10 STEPS TO HOW WE GOT TO THIS POINT
Gov. Bill Walker is asking for another 41 employees in the Department of Health and Social Services because the overwhelming number of “Medicaid expansion” applicants has meant those applying for food stamps can’t get the help they need from the department.
“[Monica] Windom says her staff has been overwhelmed by Medicaid cases since the 2015 program expansion. Now, it can’t keep up with the food stamp program either,” KTVA reported.
Gov. Walker promised in 2015 that Medicaid expansion was essentially free. So Must Read Alaska reviewed the timeline:
1. In August, 2015, Walker expands Medicaid by executive order. He says it will save the state money. In August of 2015, he wrote:
“If we act now, we can expect to bring in $1 billion in new federal health care dollars over the next six years, and save more than $100 million in state general funds. Medicaid expansion also means up to 4,000 new jobs. In the first year that we expand Medicaid, the state will save $6.6 million. This will provide a much-needed boost to our economy and relief to our budget. We can’t afford not to expand Medicaid,” Walker wrote in the Alaska Dispatch News. “We anticipate $240 million in savings over the next six years as a result of initiatives to improve and streamline the program, and my administration is working with a consultant to identify further opportunities.”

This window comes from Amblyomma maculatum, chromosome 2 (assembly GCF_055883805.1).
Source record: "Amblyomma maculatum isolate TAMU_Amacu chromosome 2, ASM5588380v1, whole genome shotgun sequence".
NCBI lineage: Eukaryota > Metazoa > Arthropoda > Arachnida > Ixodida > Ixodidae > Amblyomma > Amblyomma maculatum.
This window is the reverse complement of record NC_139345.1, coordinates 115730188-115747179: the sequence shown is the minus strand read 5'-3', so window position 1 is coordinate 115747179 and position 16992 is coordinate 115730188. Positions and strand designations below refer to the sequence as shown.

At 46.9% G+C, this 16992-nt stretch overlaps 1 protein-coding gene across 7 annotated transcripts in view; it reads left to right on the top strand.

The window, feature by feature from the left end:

2. Republicans in the Legislature sue to stop him because the Legislature has appropriation power and, besides, they don’t believe this will save the state money.
3. Walker wins the lawsuit and immediately expands Medicaid to adults without children who are earning 138 percent of the federally established poverty level. Superior Court Judge Frank A. Pfiffner said in his ruling that legislators had not proved that expanding the program would cause the state “irreparable harm.”
4. By 2017, over 184,000 people in Alaska are covered by Medicaid.
5. By February, 2018 Alaska’s Medicaid and public assistance applications are backlogged at 20,000. Caseworkers are falling behind.
6. In March, 2018, the Legislature approves $45 million in supplemental spending that the Administration needs to keep Alaska’s Medicaid program from imploding before the end of April.
7. In May of 2018, the Public Assistance Division says it can’t process the paperwork fast enough, and are so busy signing up able-bodied adults without children for Medicaid, that workers cannot process applications for food stamps or electronic benefit transfer cards (EBT cards). And people are now starving, according to news reports.
8. In May of 2018, Walker blames Senate Republicans and wants to hire 41 new state employees to process paperwork for the food stamp program.
9. By 2018, more than 200,00 Alaskans are enrolled in Medicaid due to its massive expansion.
10. Local media outlets blames Republicans for starving people.